If you stopped by yesterday, I'm sure you noticed HOW FREAKING LONG my post was. I'm feeling justified in doing a creepy follow-up on another post to celebrate Halloween.
On October 9th, I did a post titled "A Darkly, Daring Delight," reviewing Jeff Lindsay's first novel Darkly Dreaming Dexter. In the twelve days since, I've read Lindsay's second novel, Dearly Devoted Dexter and watched the first three episodes of the cable television show featuring Dexter.
For those of you who are not familiar with the stories, Dexter is a blood splatter specialist for the Miami police department. He comes from a family of cops: his adopted father, Harry, was a cop and his foster sister is a Homicide detective.
You might say that Dexter has a hobby. In his spare time, he's a serial killer. Oh, he only takes out people who deserve it--killer pedophiles, murderers, homicidal rapists--but he's racked up an impressive number of trophies.
In his second outing, more ink is devoted to Dexter's girlfriend, Rita, and her two precious tots, Astor and Cody. In spending time with the family, Dexter learns some unsettling things about them and about himself.
In addition, Dexter's problems with his nemesis, Sergeant Doakes, pick up speed. The good sergeant is convinced there's more to the forensic specialist than meets the eye. Dexter finds Doakes following him wherever he goes. This, of course, cuts into Dexter's extracurricular activities.
Dexter is still as creepy and as humorous as ever, commenting on everything and everyone around him in a wry, self-deprecating voice. Following the Plan of Harry, Dexter keeps his head low and tries not to draw attention to himself. Here's his description of his life:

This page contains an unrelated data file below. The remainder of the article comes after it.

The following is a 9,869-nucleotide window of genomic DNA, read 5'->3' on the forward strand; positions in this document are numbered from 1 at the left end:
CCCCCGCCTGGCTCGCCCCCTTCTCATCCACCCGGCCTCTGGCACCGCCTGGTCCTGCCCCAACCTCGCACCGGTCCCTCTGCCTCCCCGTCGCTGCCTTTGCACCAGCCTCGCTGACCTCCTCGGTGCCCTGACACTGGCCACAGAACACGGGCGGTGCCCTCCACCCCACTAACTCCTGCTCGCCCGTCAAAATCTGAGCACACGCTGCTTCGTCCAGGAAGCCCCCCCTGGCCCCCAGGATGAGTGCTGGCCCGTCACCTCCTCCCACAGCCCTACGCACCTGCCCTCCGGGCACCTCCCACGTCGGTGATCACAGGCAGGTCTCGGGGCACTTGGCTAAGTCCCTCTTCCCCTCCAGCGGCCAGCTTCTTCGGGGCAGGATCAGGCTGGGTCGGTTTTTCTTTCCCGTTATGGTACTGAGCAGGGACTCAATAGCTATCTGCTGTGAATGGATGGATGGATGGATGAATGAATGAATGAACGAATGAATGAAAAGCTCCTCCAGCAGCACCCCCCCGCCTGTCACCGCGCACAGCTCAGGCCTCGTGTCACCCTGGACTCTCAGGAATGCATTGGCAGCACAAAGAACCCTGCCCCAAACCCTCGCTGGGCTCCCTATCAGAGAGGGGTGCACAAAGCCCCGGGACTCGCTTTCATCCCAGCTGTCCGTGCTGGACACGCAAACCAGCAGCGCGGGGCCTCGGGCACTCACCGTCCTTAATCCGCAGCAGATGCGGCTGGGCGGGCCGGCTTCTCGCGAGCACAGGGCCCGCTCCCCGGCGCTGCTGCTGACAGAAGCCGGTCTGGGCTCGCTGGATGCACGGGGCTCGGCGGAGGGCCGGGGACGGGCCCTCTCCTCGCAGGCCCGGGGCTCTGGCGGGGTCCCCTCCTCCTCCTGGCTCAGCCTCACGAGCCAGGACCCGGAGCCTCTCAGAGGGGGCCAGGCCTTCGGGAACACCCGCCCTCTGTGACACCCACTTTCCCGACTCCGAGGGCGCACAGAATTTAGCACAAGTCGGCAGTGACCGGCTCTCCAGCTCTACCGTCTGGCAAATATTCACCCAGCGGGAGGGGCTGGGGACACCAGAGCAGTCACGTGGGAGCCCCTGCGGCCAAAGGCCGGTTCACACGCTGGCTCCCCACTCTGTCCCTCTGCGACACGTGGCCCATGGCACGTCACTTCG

And so I had learned how to dress neatly and smile and brush my teeth. I had become a perfect fake human, saying the stupid and pointless things that humans say to each other all day long . . . I could have been a vicious raving monster who killed and killed and left towers of rotting flesh in my wake. Instead, here I was on the side of truth, justice, and the American Way. Still a monster, of course, but I cleaned up nicely afterward, and I
was OUR monster, dressed in red, white, and blue 100% synthetic virtue. And, on those nights when the moon is loudest I find the others, those who prey on the innocent and do not play by the rules, and I make them go
away in small, carefully wrapped pieces.
Dexter is, of course, the complete sociopath.
One of my loved ones, noting that I no longer have access to the Showtime cable series based on the novel, was kind enough to tape the first three episodes for me. I watched all three hours in one sitting this weekend. For the record, I do not recommend this. It was a perturbing experience.
The show is true to the books although expanded with filler murders and subplots. A Cuban mob boss has been added to the mix and the upright Sergeant Doakes has an affair with his partner's wife.
It is VERY unsettling to see dead bodies cut into segments like a broken Barbie doll. The blood splatter and posing of dead bodies is shown as described in the novels. Like the books, this is NOT a series for the faint-of-heart.
Dexter is played by Michael C. Hall (David of Six Feet Under). He is perfect for the role--creepy and sympathetic at the same time. Julie Benz plays Derek's girlfriend Rita, and Jennifer Carpenter plays his sister Deborah.
Showtime has committed itself to twelve episodes. We'll have to see where it goes.